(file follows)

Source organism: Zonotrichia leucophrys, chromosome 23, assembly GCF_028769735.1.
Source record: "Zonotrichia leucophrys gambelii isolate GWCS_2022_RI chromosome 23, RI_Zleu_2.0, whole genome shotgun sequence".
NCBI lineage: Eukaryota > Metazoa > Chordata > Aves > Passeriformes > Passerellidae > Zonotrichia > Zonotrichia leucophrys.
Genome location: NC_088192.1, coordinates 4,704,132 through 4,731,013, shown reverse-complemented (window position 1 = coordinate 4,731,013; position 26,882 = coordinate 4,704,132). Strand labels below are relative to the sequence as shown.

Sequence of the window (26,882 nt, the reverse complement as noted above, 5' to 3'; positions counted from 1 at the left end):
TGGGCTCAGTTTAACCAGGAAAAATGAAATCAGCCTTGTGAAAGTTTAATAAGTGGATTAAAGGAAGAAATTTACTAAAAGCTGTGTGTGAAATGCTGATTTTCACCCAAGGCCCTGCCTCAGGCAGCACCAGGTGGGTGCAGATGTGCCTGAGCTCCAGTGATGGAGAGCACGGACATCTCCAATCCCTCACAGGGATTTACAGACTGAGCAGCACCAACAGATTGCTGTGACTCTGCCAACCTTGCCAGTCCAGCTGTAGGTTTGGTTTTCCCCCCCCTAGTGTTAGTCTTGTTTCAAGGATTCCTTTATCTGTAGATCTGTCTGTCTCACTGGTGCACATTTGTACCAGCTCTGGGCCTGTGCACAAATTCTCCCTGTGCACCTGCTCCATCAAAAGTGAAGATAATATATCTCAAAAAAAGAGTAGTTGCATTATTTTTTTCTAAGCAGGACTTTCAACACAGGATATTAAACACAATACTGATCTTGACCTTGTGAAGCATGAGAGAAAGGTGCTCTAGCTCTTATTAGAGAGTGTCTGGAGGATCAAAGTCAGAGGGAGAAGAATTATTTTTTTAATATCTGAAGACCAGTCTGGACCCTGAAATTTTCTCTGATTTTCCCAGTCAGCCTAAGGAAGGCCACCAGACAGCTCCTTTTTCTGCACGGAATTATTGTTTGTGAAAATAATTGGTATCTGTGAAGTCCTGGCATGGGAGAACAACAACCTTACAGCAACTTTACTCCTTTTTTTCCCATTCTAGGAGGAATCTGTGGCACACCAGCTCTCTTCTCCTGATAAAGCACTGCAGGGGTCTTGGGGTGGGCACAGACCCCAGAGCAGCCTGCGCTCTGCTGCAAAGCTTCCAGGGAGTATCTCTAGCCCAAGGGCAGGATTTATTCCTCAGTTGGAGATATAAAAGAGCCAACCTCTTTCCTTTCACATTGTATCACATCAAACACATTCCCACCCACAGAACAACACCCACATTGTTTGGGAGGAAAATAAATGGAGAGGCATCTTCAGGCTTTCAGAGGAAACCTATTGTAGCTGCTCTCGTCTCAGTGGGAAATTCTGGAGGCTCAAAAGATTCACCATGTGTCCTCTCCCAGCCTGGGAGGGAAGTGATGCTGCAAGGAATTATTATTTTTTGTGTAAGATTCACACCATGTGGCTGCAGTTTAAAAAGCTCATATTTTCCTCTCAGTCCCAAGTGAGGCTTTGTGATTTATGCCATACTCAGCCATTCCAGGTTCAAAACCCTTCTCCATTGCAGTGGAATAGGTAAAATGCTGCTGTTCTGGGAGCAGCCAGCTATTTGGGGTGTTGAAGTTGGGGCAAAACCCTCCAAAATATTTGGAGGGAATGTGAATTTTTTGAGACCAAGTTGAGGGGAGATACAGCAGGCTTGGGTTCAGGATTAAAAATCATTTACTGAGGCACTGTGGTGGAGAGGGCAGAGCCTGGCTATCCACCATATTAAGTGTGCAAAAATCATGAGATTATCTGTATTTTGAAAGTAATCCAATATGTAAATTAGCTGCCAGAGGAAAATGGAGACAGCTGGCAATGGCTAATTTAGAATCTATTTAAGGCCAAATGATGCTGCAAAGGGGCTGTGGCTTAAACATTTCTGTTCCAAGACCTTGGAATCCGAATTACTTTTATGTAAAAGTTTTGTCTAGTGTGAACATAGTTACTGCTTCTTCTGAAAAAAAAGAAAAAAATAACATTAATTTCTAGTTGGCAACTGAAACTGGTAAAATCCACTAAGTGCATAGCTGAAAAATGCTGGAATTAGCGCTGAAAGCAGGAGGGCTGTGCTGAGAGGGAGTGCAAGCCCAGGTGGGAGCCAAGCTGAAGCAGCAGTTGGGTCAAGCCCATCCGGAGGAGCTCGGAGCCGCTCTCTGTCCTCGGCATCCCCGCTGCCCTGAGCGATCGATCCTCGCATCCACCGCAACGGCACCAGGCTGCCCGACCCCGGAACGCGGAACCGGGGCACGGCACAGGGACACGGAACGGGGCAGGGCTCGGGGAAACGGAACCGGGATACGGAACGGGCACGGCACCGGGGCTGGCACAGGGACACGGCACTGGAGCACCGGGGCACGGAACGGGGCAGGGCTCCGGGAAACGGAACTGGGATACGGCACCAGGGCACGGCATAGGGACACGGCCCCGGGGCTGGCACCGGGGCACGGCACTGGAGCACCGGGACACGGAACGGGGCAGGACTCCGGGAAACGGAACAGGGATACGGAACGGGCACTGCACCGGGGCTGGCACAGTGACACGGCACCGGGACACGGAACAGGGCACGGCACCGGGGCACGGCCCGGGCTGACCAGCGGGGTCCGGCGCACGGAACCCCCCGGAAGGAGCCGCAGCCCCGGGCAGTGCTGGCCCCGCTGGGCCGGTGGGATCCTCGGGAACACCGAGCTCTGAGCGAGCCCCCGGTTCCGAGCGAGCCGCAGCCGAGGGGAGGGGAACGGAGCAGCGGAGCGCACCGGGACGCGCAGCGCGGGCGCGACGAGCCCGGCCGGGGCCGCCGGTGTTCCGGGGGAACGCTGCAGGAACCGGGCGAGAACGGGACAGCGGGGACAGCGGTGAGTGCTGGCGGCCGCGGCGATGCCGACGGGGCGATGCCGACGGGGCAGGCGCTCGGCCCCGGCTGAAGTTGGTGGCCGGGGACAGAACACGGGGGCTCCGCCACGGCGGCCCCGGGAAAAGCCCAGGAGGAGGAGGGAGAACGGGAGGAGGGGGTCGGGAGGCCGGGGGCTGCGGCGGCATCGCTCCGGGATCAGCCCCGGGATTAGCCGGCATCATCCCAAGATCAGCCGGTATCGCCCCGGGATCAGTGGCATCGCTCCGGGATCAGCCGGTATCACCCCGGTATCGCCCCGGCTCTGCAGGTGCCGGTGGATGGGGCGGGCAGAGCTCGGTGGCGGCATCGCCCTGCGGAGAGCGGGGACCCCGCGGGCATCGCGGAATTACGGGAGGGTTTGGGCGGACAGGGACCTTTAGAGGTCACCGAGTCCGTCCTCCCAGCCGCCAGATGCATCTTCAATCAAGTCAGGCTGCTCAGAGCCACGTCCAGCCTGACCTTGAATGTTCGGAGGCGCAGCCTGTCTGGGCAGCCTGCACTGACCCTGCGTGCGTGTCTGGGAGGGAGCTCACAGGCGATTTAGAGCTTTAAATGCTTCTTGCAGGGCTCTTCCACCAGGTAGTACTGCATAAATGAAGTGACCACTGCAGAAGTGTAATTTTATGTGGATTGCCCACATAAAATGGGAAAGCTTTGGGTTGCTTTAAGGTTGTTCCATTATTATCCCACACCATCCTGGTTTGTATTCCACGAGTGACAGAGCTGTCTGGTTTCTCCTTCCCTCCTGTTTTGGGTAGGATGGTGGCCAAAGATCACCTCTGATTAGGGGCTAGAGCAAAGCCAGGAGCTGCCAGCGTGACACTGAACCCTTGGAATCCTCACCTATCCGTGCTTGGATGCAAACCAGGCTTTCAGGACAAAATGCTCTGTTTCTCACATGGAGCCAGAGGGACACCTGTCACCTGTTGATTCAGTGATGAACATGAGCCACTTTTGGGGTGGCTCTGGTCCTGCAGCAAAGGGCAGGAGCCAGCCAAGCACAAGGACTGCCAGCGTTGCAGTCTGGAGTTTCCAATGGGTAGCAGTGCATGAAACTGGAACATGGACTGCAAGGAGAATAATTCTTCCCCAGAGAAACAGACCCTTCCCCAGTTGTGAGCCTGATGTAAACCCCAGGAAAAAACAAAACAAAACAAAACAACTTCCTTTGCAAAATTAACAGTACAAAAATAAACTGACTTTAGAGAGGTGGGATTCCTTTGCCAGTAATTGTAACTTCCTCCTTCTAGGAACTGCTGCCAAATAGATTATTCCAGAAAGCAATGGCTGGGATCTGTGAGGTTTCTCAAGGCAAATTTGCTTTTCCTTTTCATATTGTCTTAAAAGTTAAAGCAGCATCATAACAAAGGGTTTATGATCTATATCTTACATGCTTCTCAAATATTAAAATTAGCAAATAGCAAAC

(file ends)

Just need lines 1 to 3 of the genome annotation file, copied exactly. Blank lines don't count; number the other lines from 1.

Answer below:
Source organism: Zonotrichia leucophrys, chromosome 23, assembly GCF_028769735.1.
Source record: "Zonotrichia leucophrys gambelii isolate GWCS_2022_RI chromosome 23, RI_Zleu_2.0, whole genome shotgun sequence".
NCBI lineage: Eukaryota > Metazoa > Chordata > Aves > Passeriformes > Passerellidae > Zonotrichia > Zonotrichia leucophrys.